Laura van den Berg
Land-Grant College Review, a beautifully produced magazine from New York City, offers a spectrum of strangeness.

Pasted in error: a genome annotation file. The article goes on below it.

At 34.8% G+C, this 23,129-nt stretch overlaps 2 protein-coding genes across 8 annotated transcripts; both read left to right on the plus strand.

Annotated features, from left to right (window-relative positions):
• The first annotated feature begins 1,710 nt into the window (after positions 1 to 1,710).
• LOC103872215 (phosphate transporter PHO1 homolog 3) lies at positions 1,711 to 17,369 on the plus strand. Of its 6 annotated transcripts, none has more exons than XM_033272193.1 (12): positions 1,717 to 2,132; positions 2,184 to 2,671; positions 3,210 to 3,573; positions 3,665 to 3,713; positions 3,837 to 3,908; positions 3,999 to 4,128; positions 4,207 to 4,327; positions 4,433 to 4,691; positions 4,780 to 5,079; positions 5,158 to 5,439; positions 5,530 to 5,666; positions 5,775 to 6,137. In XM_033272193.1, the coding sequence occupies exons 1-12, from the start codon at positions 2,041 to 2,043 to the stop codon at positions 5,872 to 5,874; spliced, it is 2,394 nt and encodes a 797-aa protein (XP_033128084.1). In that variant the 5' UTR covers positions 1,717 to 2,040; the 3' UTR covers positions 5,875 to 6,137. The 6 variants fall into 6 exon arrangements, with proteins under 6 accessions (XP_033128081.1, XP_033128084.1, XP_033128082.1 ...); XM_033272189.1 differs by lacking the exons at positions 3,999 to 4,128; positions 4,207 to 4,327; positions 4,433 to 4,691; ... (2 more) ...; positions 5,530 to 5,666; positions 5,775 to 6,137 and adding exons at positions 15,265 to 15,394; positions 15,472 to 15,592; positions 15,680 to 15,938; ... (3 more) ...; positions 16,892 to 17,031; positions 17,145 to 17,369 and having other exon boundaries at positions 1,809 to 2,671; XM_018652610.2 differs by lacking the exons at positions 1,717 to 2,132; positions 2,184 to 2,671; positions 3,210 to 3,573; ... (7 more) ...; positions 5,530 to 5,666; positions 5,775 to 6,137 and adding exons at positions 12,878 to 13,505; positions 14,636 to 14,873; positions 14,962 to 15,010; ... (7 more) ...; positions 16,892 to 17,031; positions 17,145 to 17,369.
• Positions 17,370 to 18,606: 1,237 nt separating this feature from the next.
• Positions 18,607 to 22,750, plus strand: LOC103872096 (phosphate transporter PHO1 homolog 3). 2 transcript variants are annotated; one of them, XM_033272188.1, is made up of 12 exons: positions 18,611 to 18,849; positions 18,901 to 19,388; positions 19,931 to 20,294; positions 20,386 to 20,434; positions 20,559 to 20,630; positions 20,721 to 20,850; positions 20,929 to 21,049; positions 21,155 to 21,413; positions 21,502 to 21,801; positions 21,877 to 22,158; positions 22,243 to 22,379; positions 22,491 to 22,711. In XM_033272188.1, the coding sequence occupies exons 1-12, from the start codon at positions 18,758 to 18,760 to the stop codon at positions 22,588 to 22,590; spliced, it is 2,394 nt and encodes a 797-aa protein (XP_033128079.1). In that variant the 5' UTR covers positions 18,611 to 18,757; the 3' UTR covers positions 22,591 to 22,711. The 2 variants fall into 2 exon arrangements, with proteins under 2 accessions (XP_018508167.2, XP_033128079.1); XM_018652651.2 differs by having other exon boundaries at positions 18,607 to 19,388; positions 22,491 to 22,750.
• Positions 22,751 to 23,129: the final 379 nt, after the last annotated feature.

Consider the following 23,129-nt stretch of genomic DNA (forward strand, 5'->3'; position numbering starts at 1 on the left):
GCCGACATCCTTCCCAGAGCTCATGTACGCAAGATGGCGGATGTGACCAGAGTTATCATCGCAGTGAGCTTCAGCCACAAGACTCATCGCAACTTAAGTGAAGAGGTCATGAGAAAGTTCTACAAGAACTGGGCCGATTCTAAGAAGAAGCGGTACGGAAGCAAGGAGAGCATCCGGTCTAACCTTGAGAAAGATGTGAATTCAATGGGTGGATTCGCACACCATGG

Land-Grant College Review, a beautifully produced magazine from New York City, offers a spectrum of strangeness. The realities of the ten stories in this issue are all somewhat skewed and couldn’t be classified as straightforward realism, but there’s considerable variation within this framework, which is one of the qualities that makes the magazine so consistently interesting—the different shades of weirdness. A journal full of stories like Kenneth Bernard’s heavily annotated “On The Pill,” or Diane William’s abstract short-short, “Please Let Me Out Again of the Small Plugged Hole,” might read as impenetrable or pretentious, but the boldly experimental works are nicely balanced by stories with a more subtle oddness, like Mary Swan’s “Outlier,” the tale of a struggling single mother unusually impacted by the death of a man she barely knows: “They seem to have been driving for a long time but there are store signs that say Sycamore Cleaners, Subs on Sycamore, and she wonders if they’ve looped back somehow. Outside Sycamore Variety there’s a phone booth with someone inside, just a glimpse as they speed by. For some reason she finds herself thinking about Sam’s book report, the questions he had so much trouble with. At what point do you realize that you’re reading a different type of story? At what point does everything change?” It doesn’t take a reader of Land-Grant College Review long to figure out they’re reading a “different type of story,” and the fiction feels wonderfully innovative and fresh. The art by Marilyn Holsing, which graces the cover and the title page of each story, is also worth mentioning—darkly peculiar and graceful images that perfectly complement the work in this issue. [Land-Grant College Review, P.O. Box 1164, New York, NY, 10159-1164. Single issue $12. www.land-grantcollegereview.com] —Laura van den Berg